Doug Burgum, Chairman and Founder of the Kilbourne Group on top of the Loretta Building on Friday, Oct. 30, 2015, in downtown Fargo. Dave Wallis / The Forum
By Tu-UyenÂ Tran, The Forum of Fargo-Moorhead, November 18, 2016
FARGO- Admitting that he was being “provocative,” downtown developer Doug Burgum told city officials Wednesday that they ought to stop annexing more land in order to discourage sprawl.
“Our city has an ability to grow and grow smarter than other cities by growing more densely as opposed to growing horizontally,” he told the Planning Commission. “The 52 square miles is enough to hold us for a long time.”
Related: Doug Burgum’s vision for downtown Fargo
An outspoken proponent of higher-density urban-style growth, Burgum was invited by commission Chairwoman Jan Ulferts Stewart to share a few lessons he’s learned as a software entrepreneur turned developer. The thrust of those lessons was that sprawl is inefficient and costly to taxpayers, and, increasingly, a vestige of the past.
Tony Gehrig, one of a few city commissioners at the meeting, asked why the city couldn’t let the free market decide. If there is a demand for higher density growth, such as downtown, why not remove all subsidies such as the Renaissance Zone tax credits, he asked.
Burgum said he would prefer that all subsidies end, and that includes roads built by the city in sparsely populated areas at the edge of the city. He clarified later in a Forum interview that he’s frustrated with how the city might study the return-on-investment of a downtown parking ramp surrounded by buildings, while new roads to empty lots get no such scrutiny.
While the way Burgum said it may have been meant to stir discussion, much of the ground he covered Wednesday was covered three years ago when the city developed the Go 2030 plan with input from thousands of residents. The plan said the city’s No. 2 priority should be to “promote infill,” meaning construction of new buildings on lots already in city limits instead of on newly annexed lots. The No. 1 priority was permanent flood protection.
According to Burgum, the problem with sprawl is twofold.
Small buildings on big lots aren’t worth as much as big buildings on small lots, which means they generate fewer tax dollars to pay for the same roads and sewers and the same level of police, fire and street service, he said.
The city has 3.7 residents per acre, a far cry from the 10.7 in 1950 when it followed a traditional growth pattern that preceded suburbanization.
The kind of suburban development where people need to drive everywhere is becoming less popular nationally, Burgum said. A 2013 survey by Realtors found that 55 percent of American adults would prefer a house within walking distance of stores, restaurants and schools to a house with a big yard, he said.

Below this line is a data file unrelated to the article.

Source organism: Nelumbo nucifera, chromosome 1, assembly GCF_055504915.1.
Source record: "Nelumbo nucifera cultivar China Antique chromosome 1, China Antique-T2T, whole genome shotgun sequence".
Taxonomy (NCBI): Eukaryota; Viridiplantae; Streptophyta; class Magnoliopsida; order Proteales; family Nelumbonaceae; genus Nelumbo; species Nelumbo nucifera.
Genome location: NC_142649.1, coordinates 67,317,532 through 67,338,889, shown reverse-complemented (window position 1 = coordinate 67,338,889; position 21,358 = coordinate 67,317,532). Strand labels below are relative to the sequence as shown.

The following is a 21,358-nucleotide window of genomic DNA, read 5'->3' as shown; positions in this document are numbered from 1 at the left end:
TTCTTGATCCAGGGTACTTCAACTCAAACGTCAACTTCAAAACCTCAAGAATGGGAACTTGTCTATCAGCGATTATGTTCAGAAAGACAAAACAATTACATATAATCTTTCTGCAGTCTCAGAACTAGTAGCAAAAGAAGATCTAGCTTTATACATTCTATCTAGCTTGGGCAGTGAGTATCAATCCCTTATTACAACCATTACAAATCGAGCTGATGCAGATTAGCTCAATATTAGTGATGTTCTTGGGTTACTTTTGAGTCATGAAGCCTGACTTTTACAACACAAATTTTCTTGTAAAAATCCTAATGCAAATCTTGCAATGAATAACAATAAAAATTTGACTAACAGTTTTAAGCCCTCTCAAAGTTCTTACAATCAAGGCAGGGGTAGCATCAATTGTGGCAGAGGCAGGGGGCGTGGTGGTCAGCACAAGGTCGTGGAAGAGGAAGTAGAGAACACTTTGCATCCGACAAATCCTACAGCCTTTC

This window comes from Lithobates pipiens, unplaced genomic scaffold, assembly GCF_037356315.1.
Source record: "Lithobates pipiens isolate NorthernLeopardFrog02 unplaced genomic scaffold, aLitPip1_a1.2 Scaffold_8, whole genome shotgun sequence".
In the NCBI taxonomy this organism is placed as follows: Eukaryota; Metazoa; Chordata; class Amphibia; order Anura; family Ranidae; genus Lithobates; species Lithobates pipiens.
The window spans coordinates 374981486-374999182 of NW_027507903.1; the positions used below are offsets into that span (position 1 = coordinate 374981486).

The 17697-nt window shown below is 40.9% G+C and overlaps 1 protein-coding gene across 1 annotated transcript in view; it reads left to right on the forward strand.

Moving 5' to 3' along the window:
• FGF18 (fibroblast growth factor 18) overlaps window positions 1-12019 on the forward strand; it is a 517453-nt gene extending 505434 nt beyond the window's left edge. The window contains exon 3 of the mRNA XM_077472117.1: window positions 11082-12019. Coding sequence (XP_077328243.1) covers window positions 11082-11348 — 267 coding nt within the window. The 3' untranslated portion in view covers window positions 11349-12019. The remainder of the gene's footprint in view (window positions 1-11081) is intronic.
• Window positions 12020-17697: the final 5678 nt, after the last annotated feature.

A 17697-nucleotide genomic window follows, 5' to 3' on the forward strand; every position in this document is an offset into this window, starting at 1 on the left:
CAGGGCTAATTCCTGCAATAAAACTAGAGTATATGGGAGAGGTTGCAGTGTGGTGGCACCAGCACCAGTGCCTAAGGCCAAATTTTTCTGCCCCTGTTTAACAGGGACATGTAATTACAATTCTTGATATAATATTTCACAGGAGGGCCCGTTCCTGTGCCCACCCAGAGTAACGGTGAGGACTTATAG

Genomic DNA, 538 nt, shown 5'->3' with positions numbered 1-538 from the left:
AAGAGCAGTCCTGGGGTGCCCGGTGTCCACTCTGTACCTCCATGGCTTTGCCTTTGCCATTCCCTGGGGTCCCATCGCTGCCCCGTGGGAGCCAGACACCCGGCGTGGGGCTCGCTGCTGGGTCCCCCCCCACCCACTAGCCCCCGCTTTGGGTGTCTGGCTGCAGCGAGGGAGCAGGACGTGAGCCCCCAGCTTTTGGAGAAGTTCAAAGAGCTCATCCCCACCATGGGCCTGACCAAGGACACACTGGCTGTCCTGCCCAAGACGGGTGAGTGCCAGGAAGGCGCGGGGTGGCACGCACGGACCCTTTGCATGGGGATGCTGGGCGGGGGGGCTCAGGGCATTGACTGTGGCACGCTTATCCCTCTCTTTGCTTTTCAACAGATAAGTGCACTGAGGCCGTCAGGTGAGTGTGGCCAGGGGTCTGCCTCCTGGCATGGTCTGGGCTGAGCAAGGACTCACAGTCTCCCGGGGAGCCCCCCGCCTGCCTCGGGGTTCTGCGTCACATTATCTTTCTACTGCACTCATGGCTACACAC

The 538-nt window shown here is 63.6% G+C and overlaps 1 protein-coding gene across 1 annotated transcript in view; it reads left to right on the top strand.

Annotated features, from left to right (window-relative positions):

Planning Commissioner John Gunkelman asked Burgum if he had it to do over again, could he really build the campus of his firm, Great Plains Software now part of Microsoft, in the middle of downtown? The campus is south of 44th Avenue South on the west side of Interstate 94, quite a way from downtown.
Burgum said that’s the direction many tech firms are going these days. Twitter, LinkedIn and Uber have all moved to San Francisco and away from the sprawl of Silicon Valley, he said, because that’s where their workers prefer to be. And it’s good because density encourages people to interact and interaction encourages innovation, he said.
Zoning code overhaul
Besides not annexing any more land, Burgum suggested the city overhaul its zoning code to encourage more neighborhoods with mixed-use buildings, meaning a building that might have a store on the ground floor and apartments or condos above. That’s the ultimate in walkability and it means the land is being used efficiently with the businesses busy in the day and the homes occupied at night.
Current city codes encourage the segregation of residential, commercial and industrial buildings outside of the downtown district, according to Planning Administrator Nicole Crutchfield. A developer who wishes to build homes on the second floors of businesses would have to get special permission from the city. If that developer wishes to build a corner store in a neighborhood, a zoning change might need to be requested.
While none of the city officials present endorsed the idea of stopping all annexations, the emphasis on mixed-use buildings had a more positive reception.
“I wonder if the moral of the story today is mixed-use infill,” Ulferts Stewart said. “We just need to hear that over and over again.”